The SMPTE HFR Study Group has been requesting certain Integrated Media Block (IMB) specifications since its outset. Several manufacturers chose to wait until after CinemaCon, and those specs are now in. Nearly all products claim to be capable of a maximum compression bit rate of 500 Mb/s, twice that of the DCI spec and ISO standards. One would think that twice DCI is sufficient for twice the frame rate per eye, as is planned with the 48 fps per eye release later this year of Hobbit. Park Road Post, the post house for Peter Jackson’s movie, says it’s good enough. That, plus the easy generation of a 24 fps version from the 48 fps, is why Hobbit is 48 fps per eye and not 60 fps per eye, as proposed by Jim Cameron for Avatar 2.
But there are notable differences in the specs that remain to be explained. A ground-up JPEG2000 decoder design using an FPGA framework should not have bandwidth issues for the color components. ISO/IEC 15444-1 agrees with this, by specifying a maximum instantaneous bit rate of 200Mb/s for any color component for 24 and 48 fps content, 2K or 4K. (Versus 250 Mb/s for all color components combined.) Intopix appears to have done its homework, as has USL, to remove any bandwidth limitations from their products, and consequently, from products that use their FPGA frameworks. IMBs using these frameworks claim 500 Mb/s throughput for all color components. There is one IMB, however, that does not fall into that category, as currently presented by the manufacturer. Notably, the specs of this particular IMB indicate that there is a bandwidth limitation in some color components, lower than that specified by ISO for 24 fps. This appears to be acceptable for the short term, as no complaints have been heard. Notably, the manufacturer says relief is on the way, so no need to press the panic button…yet.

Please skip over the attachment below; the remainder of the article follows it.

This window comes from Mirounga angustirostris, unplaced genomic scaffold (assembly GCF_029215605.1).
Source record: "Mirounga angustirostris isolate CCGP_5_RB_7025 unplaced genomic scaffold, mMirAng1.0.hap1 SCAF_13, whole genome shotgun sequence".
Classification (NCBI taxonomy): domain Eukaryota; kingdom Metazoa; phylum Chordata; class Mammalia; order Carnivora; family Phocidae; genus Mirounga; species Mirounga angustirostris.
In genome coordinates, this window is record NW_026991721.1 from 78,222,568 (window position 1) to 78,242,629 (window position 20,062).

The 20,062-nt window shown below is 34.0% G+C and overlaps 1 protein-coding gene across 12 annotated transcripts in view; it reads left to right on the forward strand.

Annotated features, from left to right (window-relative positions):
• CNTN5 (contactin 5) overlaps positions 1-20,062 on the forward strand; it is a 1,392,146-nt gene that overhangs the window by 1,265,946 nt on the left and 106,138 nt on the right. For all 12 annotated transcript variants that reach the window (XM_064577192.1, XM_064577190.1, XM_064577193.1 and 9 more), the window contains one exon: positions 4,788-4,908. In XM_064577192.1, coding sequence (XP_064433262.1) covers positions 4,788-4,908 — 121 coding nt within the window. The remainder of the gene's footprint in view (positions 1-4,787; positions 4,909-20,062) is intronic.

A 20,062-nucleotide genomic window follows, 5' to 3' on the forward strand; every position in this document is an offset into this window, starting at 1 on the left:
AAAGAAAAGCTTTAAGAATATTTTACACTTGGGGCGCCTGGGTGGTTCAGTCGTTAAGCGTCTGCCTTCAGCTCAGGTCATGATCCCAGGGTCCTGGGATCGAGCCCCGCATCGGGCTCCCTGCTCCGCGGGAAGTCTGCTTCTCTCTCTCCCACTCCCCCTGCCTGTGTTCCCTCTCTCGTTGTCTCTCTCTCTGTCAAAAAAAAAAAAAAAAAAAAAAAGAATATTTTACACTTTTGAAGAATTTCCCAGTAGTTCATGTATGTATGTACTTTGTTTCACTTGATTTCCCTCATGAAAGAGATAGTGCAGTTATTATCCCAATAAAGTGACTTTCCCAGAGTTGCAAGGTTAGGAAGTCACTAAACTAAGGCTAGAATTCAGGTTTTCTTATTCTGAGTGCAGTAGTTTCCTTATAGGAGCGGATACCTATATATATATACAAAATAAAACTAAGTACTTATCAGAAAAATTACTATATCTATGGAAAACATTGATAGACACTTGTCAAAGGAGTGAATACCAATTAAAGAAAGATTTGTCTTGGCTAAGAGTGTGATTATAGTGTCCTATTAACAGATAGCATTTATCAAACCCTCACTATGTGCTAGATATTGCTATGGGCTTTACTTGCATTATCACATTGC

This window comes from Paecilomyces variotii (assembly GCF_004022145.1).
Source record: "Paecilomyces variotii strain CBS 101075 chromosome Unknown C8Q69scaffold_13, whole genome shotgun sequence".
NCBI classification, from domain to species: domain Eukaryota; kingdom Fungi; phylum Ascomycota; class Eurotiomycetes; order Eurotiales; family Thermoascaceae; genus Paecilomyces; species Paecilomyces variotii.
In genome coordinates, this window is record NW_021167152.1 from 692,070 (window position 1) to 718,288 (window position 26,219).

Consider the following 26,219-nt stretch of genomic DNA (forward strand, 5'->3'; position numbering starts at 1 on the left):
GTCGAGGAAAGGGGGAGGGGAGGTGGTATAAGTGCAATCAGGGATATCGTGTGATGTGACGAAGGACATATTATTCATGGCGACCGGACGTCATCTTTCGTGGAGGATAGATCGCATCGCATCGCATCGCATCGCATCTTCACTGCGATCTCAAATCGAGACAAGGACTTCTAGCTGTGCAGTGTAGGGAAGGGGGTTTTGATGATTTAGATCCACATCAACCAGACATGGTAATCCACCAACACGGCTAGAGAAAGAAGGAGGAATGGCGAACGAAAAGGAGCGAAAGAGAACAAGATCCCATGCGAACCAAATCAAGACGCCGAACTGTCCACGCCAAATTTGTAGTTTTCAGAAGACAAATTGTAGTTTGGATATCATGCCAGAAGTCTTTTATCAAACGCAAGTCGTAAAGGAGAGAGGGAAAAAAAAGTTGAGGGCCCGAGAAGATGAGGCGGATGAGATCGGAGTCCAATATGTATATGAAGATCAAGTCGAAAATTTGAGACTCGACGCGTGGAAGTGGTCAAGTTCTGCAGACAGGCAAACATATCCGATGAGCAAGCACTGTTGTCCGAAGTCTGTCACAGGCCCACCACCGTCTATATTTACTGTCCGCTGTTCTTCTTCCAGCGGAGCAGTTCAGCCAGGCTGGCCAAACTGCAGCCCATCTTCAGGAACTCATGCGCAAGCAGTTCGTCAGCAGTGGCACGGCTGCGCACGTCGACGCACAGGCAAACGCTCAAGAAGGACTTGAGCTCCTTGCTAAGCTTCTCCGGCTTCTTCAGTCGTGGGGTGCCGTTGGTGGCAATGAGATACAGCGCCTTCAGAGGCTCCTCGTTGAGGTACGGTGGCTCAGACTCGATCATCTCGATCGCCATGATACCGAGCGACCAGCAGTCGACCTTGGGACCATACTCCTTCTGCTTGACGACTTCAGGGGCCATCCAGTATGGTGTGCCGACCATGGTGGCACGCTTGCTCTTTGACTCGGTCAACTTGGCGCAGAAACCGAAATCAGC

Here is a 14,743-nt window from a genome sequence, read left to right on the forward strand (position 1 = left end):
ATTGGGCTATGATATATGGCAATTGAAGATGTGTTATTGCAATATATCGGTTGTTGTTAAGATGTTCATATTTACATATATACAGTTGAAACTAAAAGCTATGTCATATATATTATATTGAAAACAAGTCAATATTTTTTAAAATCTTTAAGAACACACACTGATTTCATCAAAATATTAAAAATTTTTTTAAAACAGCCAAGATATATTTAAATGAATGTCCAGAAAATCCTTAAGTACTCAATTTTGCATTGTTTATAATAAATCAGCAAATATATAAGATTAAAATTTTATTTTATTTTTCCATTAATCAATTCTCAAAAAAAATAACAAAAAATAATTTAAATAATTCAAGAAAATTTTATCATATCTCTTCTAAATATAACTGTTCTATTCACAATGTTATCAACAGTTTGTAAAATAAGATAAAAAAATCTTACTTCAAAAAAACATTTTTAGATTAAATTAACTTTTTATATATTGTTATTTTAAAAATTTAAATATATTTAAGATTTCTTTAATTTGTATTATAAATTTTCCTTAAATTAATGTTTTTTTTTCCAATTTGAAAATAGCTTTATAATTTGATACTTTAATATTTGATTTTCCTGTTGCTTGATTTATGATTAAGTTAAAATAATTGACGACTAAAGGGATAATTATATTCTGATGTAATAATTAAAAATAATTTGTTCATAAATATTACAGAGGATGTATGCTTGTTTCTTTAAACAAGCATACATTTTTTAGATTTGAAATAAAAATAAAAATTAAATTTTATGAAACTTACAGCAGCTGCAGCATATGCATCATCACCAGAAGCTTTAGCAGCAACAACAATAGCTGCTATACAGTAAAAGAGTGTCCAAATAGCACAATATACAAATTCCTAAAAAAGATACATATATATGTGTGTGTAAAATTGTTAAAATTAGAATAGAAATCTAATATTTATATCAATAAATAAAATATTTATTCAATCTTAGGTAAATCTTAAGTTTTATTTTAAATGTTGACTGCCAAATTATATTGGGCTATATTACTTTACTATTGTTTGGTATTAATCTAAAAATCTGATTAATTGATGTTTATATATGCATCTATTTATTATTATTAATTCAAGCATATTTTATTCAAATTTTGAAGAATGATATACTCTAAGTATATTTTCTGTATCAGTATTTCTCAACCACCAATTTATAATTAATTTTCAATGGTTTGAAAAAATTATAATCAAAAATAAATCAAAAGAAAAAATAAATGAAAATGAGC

If a surprise is due, it’ll be when a standard is set for compression bit rate at higher frame rates. When it comes to setting a new standard, simply scaling numbers in ISO is not an approach that cinematographers will readily agree to. To better understand the impact of HFR bandwidth limitations, production planning has begun for the production of a unique set of live shots, the subject of which is designed to artistically stress compression of the image. It’s still useful to have a laboratory-like non-artistic test, so JPEG2000 stress patterns are also being sought for the purpose of stressing image compression at different bit rates. Even with the volunteered services of cinematographers, producers, and world-class HFR production stages such as Cameron-Pace and 3ality, some costs will still be incurred due to union labor and insurance. In short, the production is now in the fund raising stage. But there is no website that says “click to donate.” If your company is willing to write a check, please contact Michael Karagosian for more information. Rights to the raw footage and the final production will be managed by the ASC and possibly the Academy of Motion Picture Arts and Sciences.